OpenWRT 10.03 on Buffalo WZR-HP-G300NH

I’ve been using a Linksys WRT54GL router running DD-WRT for several years now. It runs OpenVPN and fits a surprisingly large number of features into 4 MB of flash and 16 MB of RAM. It has been stable and reliable, but it’s a very under-powered device by modern standards. I haven’t been happy with the pace of DD-WRT development, which takes a very long time to release large, monolithic updates. First I tried to upgrade it to OpenWRT, but the latest release is too large to incorporate OpenVPN in 4 MB of flash. So I replaced it with a Buffalo WZR-HP-G300NH running OpenWRT Backfire 10.03.

Full disclosure: before replacing the WRT54GL router, I tried to downgrade it to an older release of OpenWRT (Kamikaze 8.09.2). I uploaded the wrong firmware and bricked it. Oops. I had already decided to replace it, but this added some urgency.

My reasons for upgrading are mostly technical. I want to install other software packages on the router, such as mtr and tcpdump. This makes debugging infinitely faster and easier. When the going gets tough, the tough sniff packets. The Buffalo also represents a hardware upgrade in virtually every way – flash storage, RAM, CPU, wireless speed, Ethernet speed, and USB support.

However, there are also a bit of politics involved. DD-WRT’s development model is much more “closed” than OpenWRT, and is heavily centralised. OpenWRT is more of a community project and supports external packages in parallel development. Further, DD-WRT tries to store everything in the device NVRAM (non-volatile RAM), while OpenWRT creates a JFFS2 filesystem much more like a typical Linux system. I’d rather use and support OpenWRT as a project, and I think their way is the way forward.

Installation

The OpenWRT page for the WZR-HP-G300NH gives step-by-step instructions on how to install OpenWRT. These steps worked perfectly, so I won’t reproduce them here. I installed the Squashfs image via the TFTP method. After installation, I logged in via telnet and changed the root password.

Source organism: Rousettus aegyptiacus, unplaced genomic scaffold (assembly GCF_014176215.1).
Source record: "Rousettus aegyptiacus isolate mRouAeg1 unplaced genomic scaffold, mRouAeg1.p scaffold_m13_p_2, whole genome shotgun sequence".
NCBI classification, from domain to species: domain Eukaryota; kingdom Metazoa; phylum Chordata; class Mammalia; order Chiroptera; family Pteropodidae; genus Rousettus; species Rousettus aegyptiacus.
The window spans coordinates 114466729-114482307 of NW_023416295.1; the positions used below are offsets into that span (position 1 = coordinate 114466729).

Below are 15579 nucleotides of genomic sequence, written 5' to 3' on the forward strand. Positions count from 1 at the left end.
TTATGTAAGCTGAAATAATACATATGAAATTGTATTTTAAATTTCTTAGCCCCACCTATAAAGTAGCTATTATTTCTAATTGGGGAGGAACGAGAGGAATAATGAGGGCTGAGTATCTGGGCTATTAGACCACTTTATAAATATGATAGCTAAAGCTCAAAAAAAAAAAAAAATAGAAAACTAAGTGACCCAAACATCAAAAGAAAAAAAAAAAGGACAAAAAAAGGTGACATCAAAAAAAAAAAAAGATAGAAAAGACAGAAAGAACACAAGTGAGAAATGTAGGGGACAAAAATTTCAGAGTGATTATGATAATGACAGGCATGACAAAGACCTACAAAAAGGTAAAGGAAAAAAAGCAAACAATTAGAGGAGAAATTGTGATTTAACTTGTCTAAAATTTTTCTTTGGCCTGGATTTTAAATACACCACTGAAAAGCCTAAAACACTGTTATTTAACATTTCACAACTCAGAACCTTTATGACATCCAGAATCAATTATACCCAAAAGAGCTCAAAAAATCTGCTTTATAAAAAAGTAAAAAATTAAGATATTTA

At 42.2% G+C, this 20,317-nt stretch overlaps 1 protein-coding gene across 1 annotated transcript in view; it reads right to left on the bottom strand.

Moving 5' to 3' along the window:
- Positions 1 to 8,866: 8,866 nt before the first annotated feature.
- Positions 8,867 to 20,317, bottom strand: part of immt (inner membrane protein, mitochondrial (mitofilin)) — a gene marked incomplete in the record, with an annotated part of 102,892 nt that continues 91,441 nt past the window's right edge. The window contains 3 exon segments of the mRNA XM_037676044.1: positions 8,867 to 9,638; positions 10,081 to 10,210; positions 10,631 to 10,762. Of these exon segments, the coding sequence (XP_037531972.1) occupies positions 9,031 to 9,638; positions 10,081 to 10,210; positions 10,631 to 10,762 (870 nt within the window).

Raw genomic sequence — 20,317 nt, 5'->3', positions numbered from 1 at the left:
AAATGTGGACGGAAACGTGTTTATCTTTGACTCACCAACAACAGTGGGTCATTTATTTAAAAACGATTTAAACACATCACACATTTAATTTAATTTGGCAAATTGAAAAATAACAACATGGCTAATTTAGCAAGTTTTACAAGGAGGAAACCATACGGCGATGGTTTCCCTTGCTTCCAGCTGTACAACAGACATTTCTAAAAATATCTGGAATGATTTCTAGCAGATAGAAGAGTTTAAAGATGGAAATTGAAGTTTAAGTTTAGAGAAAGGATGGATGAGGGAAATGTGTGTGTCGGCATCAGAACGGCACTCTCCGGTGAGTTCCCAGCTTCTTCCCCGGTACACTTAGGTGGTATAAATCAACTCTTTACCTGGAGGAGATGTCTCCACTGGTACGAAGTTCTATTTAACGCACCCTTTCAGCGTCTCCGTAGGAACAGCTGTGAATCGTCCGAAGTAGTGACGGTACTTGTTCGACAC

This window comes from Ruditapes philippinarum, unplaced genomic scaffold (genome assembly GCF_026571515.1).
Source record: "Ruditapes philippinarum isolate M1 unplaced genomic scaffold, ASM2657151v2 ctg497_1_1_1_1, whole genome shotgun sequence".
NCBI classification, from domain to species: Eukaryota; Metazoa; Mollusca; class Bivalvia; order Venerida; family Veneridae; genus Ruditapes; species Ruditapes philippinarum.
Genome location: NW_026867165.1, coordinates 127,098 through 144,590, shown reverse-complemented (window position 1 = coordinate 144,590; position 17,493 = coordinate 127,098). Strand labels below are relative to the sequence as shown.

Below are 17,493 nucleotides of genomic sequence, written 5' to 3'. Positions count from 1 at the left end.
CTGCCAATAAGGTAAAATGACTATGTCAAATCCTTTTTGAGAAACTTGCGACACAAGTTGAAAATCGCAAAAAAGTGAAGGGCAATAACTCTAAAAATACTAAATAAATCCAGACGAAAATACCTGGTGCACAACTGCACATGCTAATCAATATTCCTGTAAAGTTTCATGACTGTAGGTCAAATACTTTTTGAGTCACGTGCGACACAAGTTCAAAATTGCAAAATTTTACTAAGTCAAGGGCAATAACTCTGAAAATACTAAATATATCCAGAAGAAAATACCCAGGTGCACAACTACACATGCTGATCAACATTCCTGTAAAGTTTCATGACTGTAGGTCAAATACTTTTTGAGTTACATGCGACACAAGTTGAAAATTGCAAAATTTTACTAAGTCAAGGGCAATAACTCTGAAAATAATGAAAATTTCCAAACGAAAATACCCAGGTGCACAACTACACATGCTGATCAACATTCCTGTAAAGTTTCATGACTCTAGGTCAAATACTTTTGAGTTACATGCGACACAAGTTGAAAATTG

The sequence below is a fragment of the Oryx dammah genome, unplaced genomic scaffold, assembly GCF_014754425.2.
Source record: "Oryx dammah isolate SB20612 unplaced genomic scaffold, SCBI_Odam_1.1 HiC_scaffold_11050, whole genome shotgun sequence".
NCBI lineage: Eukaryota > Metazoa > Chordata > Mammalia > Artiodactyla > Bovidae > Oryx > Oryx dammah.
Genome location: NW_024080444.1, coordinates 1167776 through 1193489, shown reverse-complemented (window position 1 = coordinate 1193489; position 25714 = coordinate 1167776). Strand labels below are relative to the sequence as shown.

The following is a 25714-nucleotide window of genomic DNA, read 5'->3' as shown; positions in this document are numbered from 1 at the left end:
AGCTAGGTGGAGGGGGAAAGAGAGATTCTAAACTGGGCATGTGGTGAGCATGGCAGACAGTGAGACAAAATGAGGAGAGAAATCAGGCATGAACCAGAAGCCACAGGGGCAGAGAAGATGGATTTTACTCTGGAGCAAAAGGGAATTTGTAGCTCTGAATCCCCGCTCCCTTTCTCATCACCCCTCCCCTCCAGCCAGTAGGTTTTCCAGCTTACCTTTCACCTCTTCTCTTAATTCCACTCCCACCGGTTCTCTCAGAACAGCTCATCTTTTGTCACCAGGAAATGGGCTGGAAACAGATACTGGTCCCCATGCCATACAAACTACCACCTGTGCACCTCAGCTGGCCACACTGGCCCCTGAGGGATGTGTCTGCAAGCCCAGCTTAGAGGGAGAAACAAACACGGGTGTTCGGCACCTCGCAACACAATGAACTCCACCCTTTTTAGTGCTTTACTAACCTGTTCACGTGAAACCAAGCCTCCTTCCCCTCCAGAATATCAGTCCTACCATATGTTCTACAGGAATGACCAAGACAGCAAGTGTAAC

There is a known issue where SSH doesn’t start for 2-3 minutes after you change the root password. This happened to me but was just a matter of waiting until SSH started.

The hardware takes about 20 seconds to boot up, then waits for firmware by TFTP for 4 seconds, then loads OpenWRT. In total, boot time is about 45 seconds. This is just longer than my Ubuntu 10.04 media PC waits for an address by DHCP, so whenever I reboot the router I have to manually reconnect to the network. Ironically, the PC boots faster than the router. I hope makers of embedded systems follow Ubuntu’s example of speeding up boot times, because the difference is pretty glaring.

Package Management

Packages can be installed from the command-line or from Luci, the web interface. Before you can do so, you must download a package list from OpenWRT using the package manager, opkg. This tool is similar to dpkg or apt-get from Debian. The package list is kept in a RAM disk, so it does not persist across reboots. Before installing, either run opkg update or login to Luci and click “Administration”, then “System -> Software”, and finally “update package list”.

Install packages with opkg install packagename. Some packages, such as dropbear and openssh-client may overwrite the same files, so you must use the --force-overwrite switch if you see something like this:

Solution:

Most packages are configured by the uci command or Luci, and store their preferences in /etc/config.

Remove packages with opkg remove packagename. This does not leave configuration files behind, except for those in /etc/config.

I must say I’m pretty impressed with opkg; it’s an excellent implementation of principles from apt-get and it works very well on such a small platform. It’s certainly much easier to use than DD-WRT, which doesn’t have packages at all. You must select what features you want when you install the firmware, and the choices are slim – standard, micro (small flash), and openvpn are about the only useful choices. It is possible to install OpenWRT packages on DD-WRT devices with sufficient flash, but then why not just use OpenWRT?

Daemons like OpenVPN do not start when they are installed, and they are not configured to start on boot. To do this, either run:

Or use Luci. Go to “Administration”, then “Services -> Initscripts”, and click on both “Enable” and “Start”.

Wireless

Wireless doesn’t work out of the box, but it is easy to install. If you want to use WEP or WPA, install “wpad-mini”. If you want a more advanced mechanism like RADIUS or EAP, install the full “wpad” package. I preferred to install “wpad” rather than “wpad-mini”, so I could support other WPA authentication mechanisms. We’re always talking about replacing pre-shared keys with RADIUS at work, and the difference in package size is minimal, so I installed the full package.